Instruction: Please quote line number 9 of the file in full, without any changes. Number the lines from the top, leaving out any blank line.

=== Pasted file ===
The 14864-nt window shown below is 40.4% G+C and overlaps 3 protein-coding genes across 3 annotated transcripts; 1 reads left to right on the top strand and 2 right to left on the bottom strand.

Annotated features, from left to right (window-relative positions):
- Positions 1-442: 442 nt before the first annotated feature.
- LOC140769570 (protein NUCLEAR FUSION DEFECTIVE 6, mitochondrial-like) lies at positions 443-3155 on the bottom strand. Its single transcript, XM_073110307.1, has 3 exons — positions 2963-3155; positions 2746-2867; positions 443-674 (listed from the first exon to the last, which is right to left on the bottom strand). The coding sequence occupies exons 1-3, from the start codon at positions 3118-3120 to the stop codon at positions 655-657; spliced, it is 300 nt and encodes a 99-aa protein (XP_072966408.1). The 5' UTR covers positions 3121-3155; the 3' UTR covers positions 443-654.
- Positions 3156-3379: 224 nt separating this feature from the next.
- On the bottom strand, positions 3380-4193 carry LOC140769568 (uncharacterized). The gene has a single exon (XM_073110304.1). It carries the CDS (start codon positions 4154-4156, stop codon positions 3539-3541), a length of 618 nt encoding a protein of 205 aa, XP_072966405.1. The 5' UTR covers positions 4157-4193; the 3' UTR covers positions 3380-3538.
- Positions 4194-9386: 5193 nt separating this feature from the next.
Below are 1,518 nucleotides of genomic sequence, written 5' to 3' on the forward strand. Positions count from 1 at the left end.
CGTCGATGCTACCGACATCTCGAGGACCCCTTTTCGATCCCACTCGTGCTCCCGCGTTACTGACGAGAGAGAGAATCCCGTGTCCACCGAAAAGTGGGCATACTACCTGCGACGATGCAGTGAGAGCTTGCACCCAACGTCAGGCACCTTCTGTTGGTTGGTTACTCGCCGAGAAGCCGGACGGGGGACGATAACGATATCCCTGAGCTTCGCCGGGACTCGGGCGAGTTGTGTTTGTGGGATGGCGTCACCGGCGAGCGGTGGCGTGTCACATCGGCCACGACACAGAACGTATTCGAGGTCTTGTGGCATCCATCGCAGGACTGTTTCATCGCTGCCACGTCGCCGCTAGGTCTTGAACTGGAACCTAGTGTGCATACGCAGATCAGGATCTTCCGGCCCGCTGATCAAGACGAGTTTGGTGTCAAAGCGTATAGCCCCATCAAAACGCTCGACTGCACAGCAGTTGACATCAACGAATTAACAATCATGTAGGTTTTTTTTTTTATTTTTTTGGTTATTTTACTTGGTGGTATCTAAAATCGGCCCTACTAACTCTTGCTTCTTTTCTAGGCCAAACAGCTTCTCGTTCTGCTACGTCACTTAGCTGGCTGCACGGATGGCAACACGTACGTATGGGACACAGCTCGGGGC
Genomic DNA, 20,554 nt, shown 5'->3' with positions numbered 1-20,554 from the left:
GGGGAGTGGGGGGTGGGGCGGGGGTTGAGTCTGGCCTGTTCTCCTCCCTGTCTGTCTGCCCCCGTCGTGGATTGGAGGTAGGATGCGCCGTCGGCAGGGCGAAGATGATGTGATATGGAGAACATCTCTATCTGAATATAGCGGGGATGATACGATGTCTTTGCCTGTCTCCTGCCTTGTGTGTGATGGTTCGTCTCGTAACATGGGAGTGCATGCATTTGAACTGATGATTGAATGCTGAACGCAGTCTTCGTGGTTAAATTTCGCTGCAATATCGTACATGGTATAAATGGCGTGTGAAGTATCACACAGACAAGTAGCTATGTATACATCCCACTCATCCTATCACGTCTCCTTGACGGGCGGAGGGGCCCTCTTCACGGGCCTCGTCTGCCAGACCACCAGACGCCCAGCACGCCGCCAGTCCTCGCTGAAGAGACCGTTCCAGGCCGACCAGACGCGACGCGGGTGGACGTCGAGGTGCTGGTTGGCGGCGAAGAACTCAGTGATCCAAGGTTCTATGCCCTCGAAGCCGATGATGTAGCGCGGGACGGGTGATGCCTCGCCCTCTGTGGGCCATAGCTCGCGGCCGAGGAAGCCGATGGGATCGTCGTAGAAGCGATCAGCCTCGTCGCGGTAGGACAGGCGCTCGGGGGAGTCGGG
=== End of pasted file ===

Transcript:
CGTCGATGCTACCGACATCTCGAGGACCCCTTTTCGATCCCACTCGTGCTCCCGCGTTACTGACGAGAGAGAGAATCCCGTGTCCACCGAAAAGTGGGCATACTACCTGCGACGATGCAGTGAGAGCTTGCACCCAACGTCAGGCACCTTCTGTTGGTTGGTTACTCGCCGAGAAGCCGGACGGGGGACGATAACGATATCCCTGAGCTTCGCCGGGACTCGGGCGAGTTGTGTTTGTGGGATGGCGTCACCGGCGAGCGGTGGCGTGTCACATCGGCCACGACACAGAACGTATTCGAGGTCTTGTGGCATCCATCGCAGGACTGTTTCATCGCTGCCACGTCGCCGCTAGGTCTTGAACTGGAACCTAGTGTGCATACGCAGATCAGGATCTTCCGGCCCGCTGATCAAGACGAGTTTGGTGTCAAAGCGTATAGCCCCATCAAAACGCTCGACTGCACAGCAGTTGACATCAACGAATTAACAATCATGTAGGTTTTTTTTTTTATTTTTTTGGTTATTTTACTTGGTGGTATCTAAAATCGGCCCTACTAACTCTTGCTTCTTTTCTAGGCCAAACAGCTTCTCGTTCTGCTACGTCACTTAGCTGGCTGCACGGATGGCAACACGTACGTATGGGACACAGCTCGGGGC